Friday, September 05, 2008

Non-issue issues #3 Abortion

There are a lot of single issue voters both pro and con Roe V. Wade, but as a practical matter, this is a non-issue. Roe V. Wade isn't going anywhere.
How can I say that? Obviously, if a Democrat is elected, Roe V. Wade is the litmus test for the selection of a Supreme Court justice. But how about if a Republican is elected? Won't a Republican President choose a conservative judge?

Certainly, but "conservative" means something a bit different in describing a judge- the opposite of "conservative" in this sense would be activist, not liberal. Both types of judges may be conservative or liberal in the political sense. I'm sure CC could do a better job of describing judges, but here is a simple explanation. An activist judge does what he thinks is right, and then tries to find a legal justification for it. In a real life example, a Justice said that the death penalty was unconstitutional because the emerging public sensibilities of the public have deemed it to be cruel and unusual punishment. A conservative judge would say that's crazy; the death penalty is in the Constitution, right there, in black and white- to say anything else is tantamount to amending the Constitution without due process. Republicans like that "original intent" kind of judge.

But what if the issue being discussed isn't in the Constitution? Like Roe V. Wade, for instance? A conservative judge tends to say things like "stare decisis", which means "We've already ruled on that once, and I don't see anything new here that wasn't argued before", and "jurisprudence constante", which means "don't rule on a whim". ( no lawyer can understand a concept until it's been translated into Latin) Don't upset the applecart is the conservative frame of mind. That is why despite most of the Supreme Court having been appointed by Republicans, they've never re-heard Roe V. Wade.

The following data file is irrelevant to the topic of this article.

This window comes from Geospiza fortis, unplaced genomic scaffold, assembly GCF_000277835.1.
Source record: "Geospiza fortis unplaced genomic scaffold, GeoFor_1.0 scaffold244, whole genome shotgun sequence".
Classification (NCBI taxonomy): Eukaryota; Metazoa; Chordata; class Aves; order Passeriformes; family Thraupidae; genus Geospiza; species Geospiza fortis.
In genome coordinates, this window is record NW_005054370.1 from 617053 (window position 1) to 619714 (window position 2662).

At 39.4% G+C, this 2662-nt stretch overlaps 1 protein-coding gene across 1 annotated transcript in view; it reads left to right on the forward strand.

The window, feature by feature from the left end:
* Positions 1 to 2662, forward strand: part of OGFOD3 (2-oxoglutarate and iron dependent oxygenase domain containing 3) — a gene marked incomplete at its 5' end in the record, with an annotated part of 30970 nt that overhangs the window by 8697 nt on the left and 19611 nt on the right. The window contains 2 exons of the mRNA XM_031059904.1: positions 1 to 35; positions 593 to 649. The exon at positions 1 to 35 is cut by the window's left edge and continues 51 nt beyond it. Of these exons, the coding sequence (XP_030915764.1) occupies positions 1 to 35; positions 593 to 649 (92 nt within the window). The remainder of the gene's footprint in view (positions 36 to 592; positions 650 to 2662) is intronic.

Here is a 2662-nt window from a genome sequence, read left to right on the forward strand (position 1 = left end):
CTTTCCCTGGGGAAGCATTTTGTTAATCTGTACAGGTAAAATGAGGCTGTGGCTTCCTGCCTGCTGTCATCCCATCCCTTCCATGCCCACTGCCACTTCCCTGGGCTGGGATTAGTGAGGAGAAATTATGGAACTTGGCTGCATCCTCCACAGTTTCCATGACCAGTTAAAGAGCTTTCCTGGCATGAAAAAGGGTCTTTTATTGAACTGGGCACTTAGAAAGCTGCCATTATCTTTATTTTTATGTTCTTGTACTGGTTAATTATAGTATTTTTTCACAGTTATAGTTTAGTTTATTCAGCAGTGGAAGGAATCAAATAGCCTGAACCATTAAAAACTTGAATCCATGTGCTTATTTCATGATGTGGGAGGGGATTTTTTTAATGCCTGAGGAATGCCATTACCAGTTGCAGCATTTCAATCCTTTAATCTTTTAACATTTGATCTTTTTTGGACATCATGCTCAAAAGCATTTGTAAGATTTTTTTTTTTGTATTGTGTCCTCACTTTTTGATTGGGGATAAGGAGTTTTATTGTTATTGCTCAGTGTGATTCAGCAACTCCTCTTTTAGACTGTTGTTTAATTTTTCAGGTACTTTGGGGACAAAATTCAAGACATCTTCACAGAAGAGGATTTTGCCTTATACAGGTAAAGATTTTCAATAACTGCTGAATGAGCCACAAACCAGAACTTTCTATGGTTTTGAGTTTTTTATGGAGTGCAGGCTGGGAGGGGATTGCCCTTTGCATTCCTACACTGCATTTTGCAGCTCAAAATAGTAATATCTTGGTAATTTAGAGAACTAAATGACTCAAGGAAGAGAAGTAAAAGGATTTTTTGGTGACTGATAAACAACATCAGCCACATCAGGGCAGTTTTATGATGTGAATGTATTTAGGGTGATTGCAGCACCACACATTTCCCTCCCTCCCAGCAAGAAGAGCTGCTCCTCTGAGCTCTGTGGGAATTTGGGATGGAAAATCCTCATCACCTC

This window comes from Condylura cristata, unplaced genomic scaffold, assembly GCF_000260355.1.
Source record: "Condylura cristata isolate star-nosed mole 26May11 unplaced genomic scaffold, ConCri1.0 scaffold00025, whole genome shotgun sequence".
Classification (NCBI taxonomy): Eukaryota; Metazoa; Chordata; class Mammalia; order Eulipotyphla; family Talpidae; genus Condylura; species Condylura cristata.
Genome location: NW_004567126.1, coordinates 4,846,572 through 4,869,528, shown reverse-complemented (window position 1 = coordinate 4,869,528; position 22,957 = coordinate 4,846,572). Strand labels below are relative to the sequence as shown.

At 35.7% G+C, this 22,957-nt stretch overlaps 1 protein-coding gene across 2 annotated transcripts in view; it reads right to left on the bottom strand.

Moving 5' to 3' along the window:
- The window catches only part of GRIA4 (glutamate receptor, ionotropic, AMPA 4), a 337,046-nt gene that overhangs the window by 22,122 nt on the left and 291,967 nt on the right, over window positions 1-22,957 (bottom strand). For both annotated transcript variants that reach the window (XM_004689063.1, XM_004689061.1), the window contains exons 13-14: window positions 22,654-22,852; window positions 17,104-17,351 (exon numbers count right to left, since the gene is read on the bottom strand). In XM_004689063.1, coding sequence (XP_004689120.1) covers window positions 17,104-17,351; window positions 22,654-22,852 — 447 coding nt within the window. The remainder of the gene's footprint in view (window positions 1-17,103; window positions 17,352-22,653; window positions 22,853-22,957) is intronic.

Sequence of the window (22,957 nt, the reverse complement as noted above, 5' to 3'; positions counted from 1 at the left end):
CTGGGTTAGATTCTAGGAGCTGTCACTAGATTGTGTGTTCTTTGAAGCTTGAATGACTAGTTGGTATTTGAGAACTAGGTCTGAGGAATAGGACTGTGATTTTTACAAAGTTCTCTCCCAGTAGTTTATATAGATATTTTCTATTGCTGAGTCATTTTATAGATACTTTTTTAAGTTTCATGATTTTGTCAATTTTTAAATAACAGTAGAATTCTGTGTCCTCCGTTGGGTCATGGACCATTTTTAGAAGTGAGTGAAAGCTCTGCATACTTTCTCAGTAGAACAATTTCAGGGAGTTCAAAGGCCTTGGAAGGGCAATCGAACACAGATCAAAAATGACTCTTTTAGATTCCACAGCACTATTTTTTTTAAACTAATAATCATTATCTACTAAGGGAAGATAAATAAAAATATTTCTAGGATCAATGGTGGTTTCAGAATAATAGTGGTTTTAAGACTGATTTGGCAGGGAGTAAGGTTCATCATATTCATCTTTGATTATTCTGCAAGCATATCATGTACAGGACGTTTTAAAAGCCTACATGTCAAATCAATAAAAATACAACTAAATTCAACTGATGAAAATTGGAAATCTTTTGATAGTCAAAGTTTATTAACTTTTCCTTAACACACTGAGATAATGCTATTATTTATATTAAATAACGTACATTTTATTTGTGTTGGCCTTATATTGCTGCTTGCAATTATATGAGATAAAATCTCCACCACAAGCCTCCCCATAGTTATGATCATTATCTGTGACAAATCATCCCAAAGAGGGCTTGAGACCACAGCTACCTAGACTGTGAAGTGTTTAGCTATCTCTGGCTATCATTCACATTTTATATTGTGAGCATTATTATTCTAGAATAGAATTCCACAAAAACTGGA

Of course, a Republican President could appoint a right wing activist judge... get him past the Bar rating committee, get them through committee hearings in the Senate, then get him confirmed. Riiiight. Bush couldn't even get mild-mannered Harriet Myers past step 1. And given the court make up, he'd have to do that at least three times, probably four, and possibly five times to overturn Roe V. Wade. I guess it could happen. Bob Barr could pull an upset and become the first Libertarian President. As Henry II said in The Lion In Winter, "In a world where carpenters are resurrected, anything is possible."

Folks, Roe V. Wade isn't going anywhere. Both parties know it. The only reason they even bring it up is because it keeps the contributions pouring in from the activists on both sides. Presidential candidates sigh in relief whenever the question is brought up in a debate, because they know they can waste five minutes without answering a real question and fire up the base at the same time- a real twofer. Don't feed this troll.

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